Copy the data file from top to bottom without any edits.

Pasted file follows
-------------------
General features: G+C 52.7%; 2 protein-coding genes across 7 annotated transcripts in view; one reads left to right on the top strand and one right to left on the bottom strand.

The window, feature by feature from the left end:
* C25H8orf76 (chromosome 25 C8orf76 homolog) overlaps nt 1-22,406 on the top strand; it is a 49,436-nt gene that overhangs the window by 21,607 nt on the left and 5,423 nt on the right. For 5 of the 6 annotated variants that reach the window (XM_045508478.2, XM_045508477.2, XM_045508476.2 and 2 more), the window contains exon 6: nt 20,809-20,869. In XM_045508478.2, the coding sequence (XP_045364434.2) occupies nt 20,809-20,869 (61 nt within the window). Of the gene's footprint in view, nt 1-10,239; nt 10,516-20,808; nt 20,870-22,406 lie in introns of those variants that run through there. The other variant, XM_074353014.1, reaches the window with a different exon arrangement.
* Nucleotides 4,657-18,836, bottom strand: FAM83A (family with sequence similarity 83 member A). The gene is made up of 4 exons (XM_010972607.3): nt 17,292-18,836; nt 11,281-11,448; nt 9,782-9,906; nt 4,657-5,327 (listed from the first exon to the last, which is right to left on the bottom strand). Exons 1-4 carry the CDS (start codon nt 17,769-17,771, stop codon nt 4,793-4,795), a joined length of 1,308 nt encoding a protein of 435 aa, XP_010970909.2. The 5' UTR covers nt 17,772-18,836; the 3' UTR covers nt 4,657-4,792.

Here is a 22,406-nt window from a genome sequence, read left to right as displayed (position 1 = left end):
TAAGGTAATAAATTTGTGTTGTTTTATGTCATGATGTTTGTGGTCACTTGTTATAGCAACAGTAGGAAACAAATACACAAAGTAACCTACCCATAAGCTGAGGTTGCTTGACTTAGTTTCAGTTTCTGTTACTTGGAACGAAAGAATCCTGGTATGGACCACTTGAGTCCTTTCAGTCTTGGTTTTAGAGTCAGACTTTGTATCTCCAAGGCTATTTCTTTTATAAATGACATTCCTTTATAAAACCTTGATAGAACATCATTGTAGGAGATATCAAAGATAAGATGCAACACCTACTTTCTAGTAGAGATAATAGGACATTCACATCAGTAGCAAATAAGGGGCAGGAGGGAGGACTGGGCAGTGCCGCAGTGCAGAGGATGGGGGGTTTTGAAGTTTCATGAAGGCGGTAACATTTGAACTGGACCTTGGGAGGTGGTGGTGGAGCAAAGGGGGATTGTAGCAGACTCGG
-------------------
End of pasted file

General features: G+C 52.7%; 2 protein-coding genes across 7 annotated transcripts in view; one reads left to right on the top strand and one right to left on the bottom strand.

The window, feature by feature from the left end:
* C25H8orf76 (chromosome 25 C8orf76 homolog) overlaps nt 1-22,406 on the top strand; it is a 49,436-nt gene that overhangs the window by 21,607 nt on the left and 5,423 nt on the right. For 5 of the 6 annotated variants that reach the window (XM_045508478.2, XM_045508477.2, XM_045508476.2 and 2 more), the window contains exon 6: nt 20,809-20,869. In XM_045508478.2, the coding sequence (XP_045364434.2) occupies nt 20,809-20,869 (61 nt within the window). Of the gene's footprint in view, nt 1-10,239; nt 10,516-20,808; nt 20,870-22,406 lie in introns of those variants that run through there. The other variant, XM_074353014.1, reaches the window with a different exon arrangement.
* Nucleotides 4,657-18,836, bottom strand: FAM83A (family with sequence similarity 83 member A). The gene is made up of 4 exons (XM_010972607.3): nt 17,292-18,836; nt 11,281-11,448; nt 9,782-9,906; nt 4,657-5,327 (listed from the first exon to the last, which is right to left on the bottom strand). Exons 1-4 carry the CDS (start codon nt 17,769-17,771, stop codon nt 4,793-4,795), a joined length of 1,308 nt encoding a protein of 435 aa, XP_010970909.2. The 5' UTR covers nt 17,772-18,836; the 3' UTR covers nt 4,657-4,792.

Here is a 22,406-nt window from a genome sequence, read left to right as displayed (position 1 = left end):
TAAGGTAATAAATTTGTGTTGTTTTATGTCATGATGTTTGTGGTCACTTGTTATAGCAACAGTAGGAAACAAATACACAAAGTAACCTACCCATAAGCTGAGGTTGCTTGACTTAGTTTCAGTTTCTGTTACTTGGAACGAAAGAATCCTGGTATGGACCACTTGAGTCCTTTCAGTCTTGGTTTTAGAGTCAGACTTTGTATCTCCAAGGCTATTTCTTTTATAAATGACATTCCTTTATAAAACCTTGATAGAACATCATTGTAGGAGATATCAAAGATAAGATGCAACACCTACTTTCTAGTAGAGATAATAGGACATTCACATCAGTAGCAAATAAGGGGCAGGAGGGAGGACTGGGCAGTGCCGCAGTGCAGAGGATGGGGGGTTTTGAAGTTTCATGAAGGCGGTAACATTTGAACTGGACCTTGGGAGGTGGTGGTGGAGCAAAGGGGGATTGTAGCAGACTCGG